Updated Chips will be as hot as nuclear reactors by the end of the decade... and as hot as the surface of the sun by 2015, if they continue on their current design path, according to Pat Gelsinger, Intel's architecture chief.
Obviously something's got to give if these thermal problems can't be solved: which he characterises as "no longer business as usual".
Interestingly, two of his suggested remedies for beating the heat and power consumption issues are borrowed from Chipzilla's competitors. These are: SMT which will be used in future revs of Alpha processor; and the multiple cores on a die approach adopted by IBM for POWER4 and Sun Microsystems for its MAJC processor. The former may already be supported, according to some reports, in Intel's Foster chip: it's Pentium 4 for servers. And diligent Reg readers have pointed out that we first discussed this here.
Kicking Pat delivered the keynote at the IEEE's International Solid State Circuits conference, which draws over 3,000 semiconducor engineers to San Francisco.
The nub of his presentation is this. Moore's law will remain true for the next ten years: but the thermal properties and power requirements of future chips conforming Moore's rule of thumb will be unsellable, unless design approaches are radically revised.
"No one," as Gelsinger puts it,"wants to carry a nuclear reactor in their laptop onto a plane". He acknowledges that Intel has contributed to the general power and thermal issues by sacrificing efficiency for performance in the push for higher frequencies, by designing deeper pipelines, with less gates per pipeline. "We make big fat transistors to drive up the frequency."
"I don't think these decisions were bad... but I don't think we know to cool a 5000W chip." Keeping the die size constant, or maintaining voltage as a constant for future generations of chips are inadequate answers, he says.
Engineers will have to design their way past thermal issues. Heat isn't the only issue: memory latencies are bad, and getting worse, with 1000 clock cycle penalty for going out to main memory after a cache miss "a truly whopping number," according to Gelsinger, momentarily slipping into Reg-Speak. "It's a fairly dire picture."
Rotten to the Core
There are of course a host of new design approaches the industry can take. Gelsinger says Intel has been checking out multi-threading processors that look like two or more CPUs to software applications.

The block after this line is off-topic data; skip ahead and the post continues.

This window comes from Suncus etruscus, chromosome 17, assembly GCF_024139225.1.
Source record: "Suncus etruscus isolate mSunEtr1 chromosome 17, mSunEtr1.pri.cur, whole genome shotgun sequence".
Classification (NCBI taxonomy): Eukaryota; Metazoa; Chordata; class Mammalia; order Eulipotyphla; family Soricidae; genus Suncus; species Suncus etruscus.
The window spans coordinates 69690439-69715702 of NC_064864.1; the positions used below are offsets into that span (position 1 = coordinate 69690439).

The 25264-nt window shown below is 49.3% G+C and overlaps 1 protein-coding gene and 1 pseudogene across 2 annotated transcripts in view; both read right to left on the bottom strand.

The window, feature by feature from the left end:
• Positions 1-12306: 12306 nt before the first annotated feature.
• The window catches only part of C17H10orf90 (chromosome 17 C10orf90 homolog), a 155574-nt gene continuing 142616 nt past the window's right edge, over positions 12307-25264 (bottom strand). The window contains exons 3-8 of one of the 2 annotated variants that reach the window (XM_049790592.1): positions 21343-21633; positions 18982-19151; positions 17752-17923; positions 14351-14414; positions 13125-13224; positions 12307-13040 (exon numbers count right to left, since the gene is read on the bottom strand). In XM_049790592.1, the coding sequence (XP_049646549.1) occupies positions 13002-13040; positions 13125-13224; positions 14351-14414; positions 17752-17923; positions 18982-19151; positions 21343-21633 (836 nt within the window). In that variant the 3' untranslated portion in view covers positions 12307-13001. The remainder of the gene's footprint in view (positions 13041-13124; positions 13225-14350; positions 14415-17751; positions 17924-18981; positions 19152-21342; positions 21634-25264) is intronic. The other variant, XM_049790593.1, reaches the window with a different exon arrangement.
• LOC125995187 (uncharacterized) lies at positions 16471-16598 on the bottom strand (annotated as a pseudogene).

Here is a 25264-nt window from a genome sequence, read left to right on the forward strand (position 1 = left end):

Compaq calls this SMT, or simultaneous multi-threading, and it will appear in EV8 Alphas next year. With SMT, the software sees a 4way SMP box; and it will supersede earlier Alphas for Compaq's VMS and Tru64 lines, and replace the MIPS processors used in its Himalaya servers today.
Such a model adds maybe 10 per cent to the logic on a chip, but adds under 10 per cemt thermal cost, compared to a 2x increase in heat and power for conventional revs, according to Intel estimates cited by Gelsinger. It also provides a cheap SMP. But the problem is, he says, is that few applications use pervasive multithreading (BeOS users will disagree, but alas, there aren't really that many of us).
The multiple cores on a die approach of MAJC and POWER4 also offered benefits, he says. Like SMT, it allowa the chip to throttle back performance, rather than design around worst-case, flat out, all-pipelines-full scenarios, which hardly ever happen. Fancy that, we thought.
Other approaches are to offload specific computational tasks onto a dedicated integrated DSP or special instruction set, such as SSE2.
But some questions remain. Is Foster's Jackson Technology really SMT, or an aid to help SMP threads?
If it's SMT, then what will the Alpha design team over in Massachusetts make of Intel's Damascene conversion? Of course, when the Great Satan of Walk-In Wardrobes settled DEC's Alpha-Pentium lawsuit, Palmer worked out some pretty complex intellectual property sharing and manufacturing agreements with Grove.
Does this now allow Intel first dibs on SMT? And if so, what's in it for Big Q? ®